An image is an act of communication. Images play an important role in the presentation of ideas. Worth more than a thousand words, they encapsulate meaning by both simplifying and embodying conceptual theories.They make information more appealing, more persuasive. In the realm of art or activism, images reflect the underlying current of collective feeling by vocalizing both public consensus and private desires.
On the internet, you can see the same popular pictures in websites of every language. Russian, Chinese, French or English. Images transcend linguistic and cultural barriers faced by text. There is no need for machine or human translation. No need for mediation.
Like videos, images can spread very quickly online with little artificial push. Are they inherently more ‘viral‘ than textual content? It is difficult to say with certainty if it indeed has a higher potential for popularity. But images have undeniable value in spreading ideas. Especially when they are elegantly integrated with the use of text to present information.
Unique, original images can attract an audience. They are not only high quality content for an interested readership but they can be useful promotional tools for anyone interested in gaining more attention. A particular form of image is relevant to this purpose: the infographic.
Visual representations of information, data or knowledge. These graphics are used where complex information needs to be explained quickly and clearly, such as in signs, maps, journalism, technical writing, and education. They are also used extensively as tools by computer scientists, mathematicians, and statisticians to ease the process of developing and communicating conceptual information.
You’ve seen infographics everywhere. In books, magazines, newspapers, instruction manuals, maps, public signs and business reports. Visually, they come in many forms as well: charts, graphs, emblems, cartoons, diagrams and illustrations. Any image is suitable as long as it effectively works to convey data in a way that fulfills a specific or general purpose.
These graphics seek to inform. They can be a supplement to existing textual content or a hermeutically sealed construct, a stand-alone presentation which covers a subject in full. A complete statement and explanation that everyone can cite as a reference.
Infographics are a form of concentrated nutrition for data consumers. They are multi-vitamins, fulfilling basic info requirements in a simple hassle-free way. Like a pill, knowledge is condensed into essential components, enough to satiate your basic informational needs. They give you a general overview, one you can convert into talking points and social currency.
The amount of information they convey and the style used will vary depending on its purpose. Who is the intended audience of this piece? What specific frame or idea angle do you want to emphasize? How much abstraction and simplification is necessary for data to make sense?
Here are some examples from Princeton University’s International Network Archives. These infographics each give you a brief overview on a topic. See this page for full images and more.

The finished infographic is often beautiful to behold. Swirling gradients of color form into tangible shapes, contextually arranged to demonstrate quantifiable meaning. It’s easy to take it all in at one glance. Your eye darts around the numbers and skirts between the illustrations. You interact with it. You are thoroughly absorbed in its display of coherence.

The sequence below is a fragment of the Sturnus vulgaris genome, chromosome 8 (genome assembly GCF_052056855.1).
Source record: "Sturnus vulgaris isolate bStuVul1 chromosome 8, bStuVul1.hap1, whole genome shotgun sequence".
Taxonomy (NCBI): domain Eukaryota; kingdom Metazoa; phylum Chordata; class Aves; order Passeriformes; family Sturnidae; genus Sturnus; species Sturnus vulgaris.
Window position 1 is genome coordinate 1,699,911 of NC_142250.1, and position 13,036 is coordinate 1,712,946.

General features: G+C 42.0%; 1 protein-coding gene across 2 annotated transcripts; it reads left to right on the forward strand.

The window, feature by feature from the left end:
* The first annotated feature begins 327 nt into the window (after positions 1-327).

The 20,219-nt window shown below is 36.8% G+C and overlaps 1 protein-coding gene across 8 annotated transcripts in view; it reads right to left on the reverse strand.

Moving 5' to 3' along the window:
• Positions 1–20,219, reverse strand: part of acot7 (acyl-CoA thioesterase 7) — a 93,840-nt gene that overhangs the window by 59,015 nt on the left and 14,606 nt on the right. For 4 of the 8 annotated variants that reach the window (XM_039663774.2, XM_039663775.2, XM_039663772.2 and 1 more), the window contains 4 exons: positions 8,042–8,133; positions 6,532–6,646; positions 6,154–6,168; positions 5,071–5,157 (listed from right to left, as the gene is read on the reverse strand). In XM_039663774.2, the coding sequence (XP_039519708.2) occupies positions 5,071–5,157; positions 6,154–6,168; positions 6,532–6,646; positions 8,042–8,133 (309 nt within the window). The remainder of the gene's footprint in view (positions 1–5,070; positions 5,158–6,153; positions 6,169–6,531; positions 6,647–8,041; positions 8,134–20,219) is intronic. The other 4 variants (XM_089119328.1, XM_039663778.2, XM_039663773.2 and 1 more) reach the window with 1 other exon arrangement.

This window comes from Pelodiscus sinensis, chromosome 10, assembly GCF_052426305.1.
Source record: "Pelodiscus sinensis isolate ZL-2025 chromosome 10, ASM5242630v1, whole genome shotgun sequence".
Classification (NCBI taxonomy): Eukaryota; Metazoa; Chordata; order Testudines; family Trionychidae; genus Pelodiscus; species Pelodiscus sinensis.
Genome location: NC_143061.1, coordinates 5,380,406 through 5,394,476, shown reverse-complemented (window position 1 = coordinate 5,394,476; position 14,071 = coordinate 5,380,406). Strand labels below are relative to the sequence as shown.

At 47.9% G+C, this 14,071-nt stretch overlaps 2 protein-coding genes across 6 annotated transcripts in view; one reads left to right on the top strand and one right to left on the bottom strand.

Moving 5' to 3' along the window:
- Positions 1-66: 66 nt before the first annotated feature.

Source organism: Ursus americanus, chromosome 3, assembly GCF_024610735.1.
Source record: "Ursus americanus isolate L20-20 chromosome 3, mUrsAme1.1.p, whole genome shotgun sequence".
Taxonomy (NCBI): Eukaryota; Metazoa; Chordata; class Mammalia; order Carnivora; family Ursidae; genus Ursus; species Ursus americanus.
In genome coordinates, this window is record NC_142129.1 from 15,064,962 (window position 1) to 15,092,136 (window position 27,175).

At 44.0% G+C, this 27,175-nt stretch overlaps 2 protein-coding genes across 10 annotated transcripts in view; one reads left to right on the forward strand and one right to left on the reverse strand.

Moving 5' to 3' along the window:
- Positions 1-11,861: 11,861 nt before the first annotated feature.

And after looking, you’ll often think of sharing it. Maybe save the image, attach it to an email and fire it to a friend. Maybe you’ll include it in your latest blog post or tweet it. Or you’ll log into your favorite forum, drop the link and see what everyone else thinks.
There are many ways to propagate these images once they are produced. Apart from the usual social media channels, you can provide link codes by hosting the images and providing the html which points back to your site. Or you can package it into PDF formats along with other similar infographics to make a mini-report.
Unlike textual content, these images often do not include much text: you can consider pre-emptively translating them into other major languages so they can be shared more widely among different audiences.
They can also be produced on a regular basis as feature content. As a pictorial representation of information, infographics are often considered to be unique even if the data shared as already been elaborated elsewhere in text articles. Therein lies its appeal to a readership that might be jaded by the repetition of ideas in the content of other media sources/websites.
Good Magazine is an excellent example of a site that recently started creating infographics (known as ‘Good Sheets’) as regular online content. The print editions of these images were also given out free of charge at Starbucks. The combination of online and offline distribution is something that is suited to the nature of one-page documents like infographics.

Next time when you’re planning on sharing specific ideas or data, consider using infographics. They are a terrific way of making information accessible and a useful primer that will pique the interest of your intended audience. When created and marketed effectively, they can be part of a powerful viral strategy to magnetize attention to your website or business.
P.S I intend to write more on the topic of information design specifically as it relates to marketing. This is something I’m recently interested in and hopefully you’ll find it entertaining and useful.


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